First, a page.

Choreographies of Precariousness focuses on contemporary dancers' socio-economical position and its influence on their production processes. Within this frame will be discussed to what extent one may speak of precariousness in the contemporary dance scenes of both Brussels and Berlin, which can be seen as creative capitals of Western Europe.
The focus lays on investigating the dance artists' motivations and values in their career paths and is put on contemporary dance as it appears to be one of the most internationally project-oriented professions, or even the most precarious profession in the performing arts.
The project starts from the hypothesis that crucial choices in a dance artist's career path and working process are made for the sake of developing the artistic self, not the least through variable forms of artistic collaboration. Thus, the social situation and the motivational components of project-oriented contemporary dance artists will be investigated in the contexts of Brussels and Berlin.
Some research questions are: Does the socio-economical position of contemporary dance artists affect the working process and if so, in what ways? And: To what extent is precariousness intertwined with the logics of both project work and collaborative creation that characterize immaterial labor?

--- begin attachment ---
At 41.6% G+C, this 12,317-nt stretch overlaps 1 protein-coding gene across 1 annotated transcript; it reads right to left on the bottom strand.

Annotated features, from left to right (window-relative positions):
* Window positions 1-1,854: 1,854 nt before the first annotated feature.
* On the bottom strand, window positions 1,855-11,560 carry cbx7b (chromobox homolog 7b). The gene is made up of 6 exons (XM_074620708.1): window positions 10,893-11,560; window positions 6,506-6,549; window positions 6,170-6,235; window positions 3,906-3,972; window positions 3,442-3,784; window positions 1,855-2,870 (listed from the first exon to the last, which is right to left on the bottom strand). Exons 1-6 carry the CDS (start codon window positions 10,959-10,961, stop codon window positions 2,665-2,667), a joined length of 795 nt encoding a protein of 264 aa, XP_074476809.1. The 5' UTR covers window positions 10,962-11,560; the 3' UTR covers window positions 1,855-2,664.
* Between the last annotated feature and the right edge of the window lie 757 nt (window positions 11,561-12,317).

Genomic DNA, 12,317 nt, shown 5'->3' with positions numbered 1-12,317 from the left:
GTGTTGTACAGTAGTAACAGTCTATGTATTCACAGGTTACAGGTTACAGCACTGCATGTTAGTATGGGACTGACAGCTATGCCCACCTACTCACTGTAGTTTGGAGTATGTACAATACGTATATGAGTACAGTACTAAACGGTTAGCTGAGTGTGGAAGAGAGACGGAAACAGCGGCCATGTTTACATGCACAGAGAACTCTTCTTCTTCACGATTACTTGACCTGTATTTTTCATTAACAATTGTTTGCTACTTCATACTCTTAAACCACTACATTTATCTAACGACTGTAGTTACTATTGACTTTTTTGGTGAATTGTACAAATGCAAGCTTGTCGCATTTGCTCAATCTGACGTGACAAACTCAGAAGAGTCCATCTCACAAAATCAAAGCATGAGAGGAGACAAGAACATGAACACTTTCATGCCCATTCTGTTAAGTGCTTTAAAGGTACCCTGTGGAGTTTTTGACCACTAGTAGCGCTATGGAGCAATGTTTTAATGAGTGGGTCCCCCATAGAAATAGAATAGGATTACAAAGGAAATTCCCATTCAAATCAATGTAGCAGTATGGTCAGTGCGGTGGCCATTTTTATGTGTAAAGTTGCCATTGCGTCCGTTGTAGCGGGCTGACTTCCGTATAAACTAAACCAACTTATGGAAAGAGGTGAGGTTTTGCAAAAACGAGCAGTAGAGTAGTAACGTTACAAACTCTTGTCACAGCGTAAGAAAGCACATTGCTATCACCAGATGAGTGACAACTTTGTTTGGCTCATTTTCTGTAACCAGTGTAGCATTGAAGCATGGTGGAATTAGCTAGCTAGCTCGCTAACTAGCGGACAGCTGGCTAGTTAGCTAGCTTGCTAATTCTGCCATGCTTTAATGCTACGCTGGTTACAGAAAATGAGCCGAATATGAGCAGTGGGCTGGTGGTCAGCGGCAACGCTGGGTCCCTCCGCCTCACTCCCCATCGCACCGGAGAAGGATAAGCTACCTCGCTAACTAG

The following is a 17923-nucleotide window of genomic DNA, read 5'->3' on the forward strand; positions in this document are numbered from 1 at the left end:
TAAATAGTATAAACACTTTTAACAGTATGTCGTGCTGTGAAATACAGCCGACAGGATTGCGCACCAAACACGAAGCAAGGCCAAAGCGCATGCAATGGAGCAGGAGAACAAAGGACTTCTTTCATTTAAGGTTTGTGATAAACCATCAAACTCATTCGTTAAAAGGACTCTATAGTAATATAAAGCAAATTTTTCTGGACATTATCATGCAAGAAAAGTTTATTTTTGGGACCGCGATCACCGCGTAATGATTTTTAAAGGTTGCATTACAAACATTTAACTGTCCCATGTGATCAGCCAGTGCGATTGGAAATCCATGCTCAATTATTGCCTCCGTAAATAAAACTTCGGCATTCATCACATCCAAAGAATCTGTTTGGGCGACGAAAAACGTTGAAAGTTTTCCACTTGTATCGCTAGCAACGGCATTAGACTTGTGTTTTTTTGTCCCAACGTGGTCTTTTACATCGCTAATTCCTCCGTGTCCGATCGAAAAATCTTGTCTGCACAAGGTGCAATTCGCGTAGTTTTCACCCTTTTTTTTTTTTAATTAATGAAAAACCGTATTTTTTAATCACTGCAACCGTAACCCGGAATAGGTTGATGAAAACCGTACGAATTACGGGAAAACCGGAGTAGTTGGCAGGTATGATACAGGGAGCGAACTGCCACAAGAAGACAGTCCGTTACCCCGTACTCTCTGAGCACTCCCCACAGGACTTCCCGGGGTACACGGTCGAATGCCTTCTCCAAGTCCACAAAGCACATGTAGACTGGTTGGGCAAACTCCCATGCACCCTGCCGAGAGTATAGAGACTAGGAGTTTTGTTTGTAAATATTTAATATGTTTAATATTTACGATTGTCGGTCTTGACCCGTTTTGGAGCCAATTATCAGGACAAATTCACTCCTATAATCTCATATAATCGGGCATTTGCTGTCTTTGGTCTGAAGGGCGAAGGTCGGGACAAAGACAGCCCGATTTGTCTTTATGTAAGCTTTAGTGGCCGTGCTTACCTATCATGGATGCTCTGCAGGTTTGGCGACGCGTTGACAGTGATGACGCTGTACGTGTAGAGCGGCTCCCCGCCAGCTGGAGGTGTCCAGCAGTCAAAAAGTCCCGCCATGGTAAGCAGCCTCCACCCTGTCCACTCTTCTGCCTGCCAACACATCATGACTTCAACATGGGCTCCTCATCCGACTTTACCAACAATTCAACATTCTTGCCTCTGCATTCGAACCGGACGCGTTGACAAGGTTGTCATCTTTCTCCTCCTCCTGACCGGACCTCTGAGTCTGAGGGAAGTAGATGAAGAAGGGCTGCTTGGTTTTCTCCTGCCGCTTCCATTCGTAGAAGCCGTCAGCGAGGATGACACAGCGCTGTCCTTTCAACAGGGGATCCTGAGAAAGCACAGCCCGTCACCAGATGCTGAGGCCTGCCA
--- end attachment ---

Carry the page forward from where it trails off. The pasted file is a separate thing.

The methodological approach is threefold: the working and living conditions will be studied in the framework of recent studies on flexible work formats and creative cities and in the form of a quantitative as well as a qualitative investigation of diverse types of individual contemporary dancers.
This study will deliver crucial insights for theatre studies and the sociology of culture and the arts and with this project we will contribute to a new and necessary approach to contemporary dance work, i.e. the emerging field of sociological theatre studies.
Choreographies of Precariousness is a collaboration between S:PAM (Ghent University) and CeSO (Centre for Sociological Research, KU Leuven).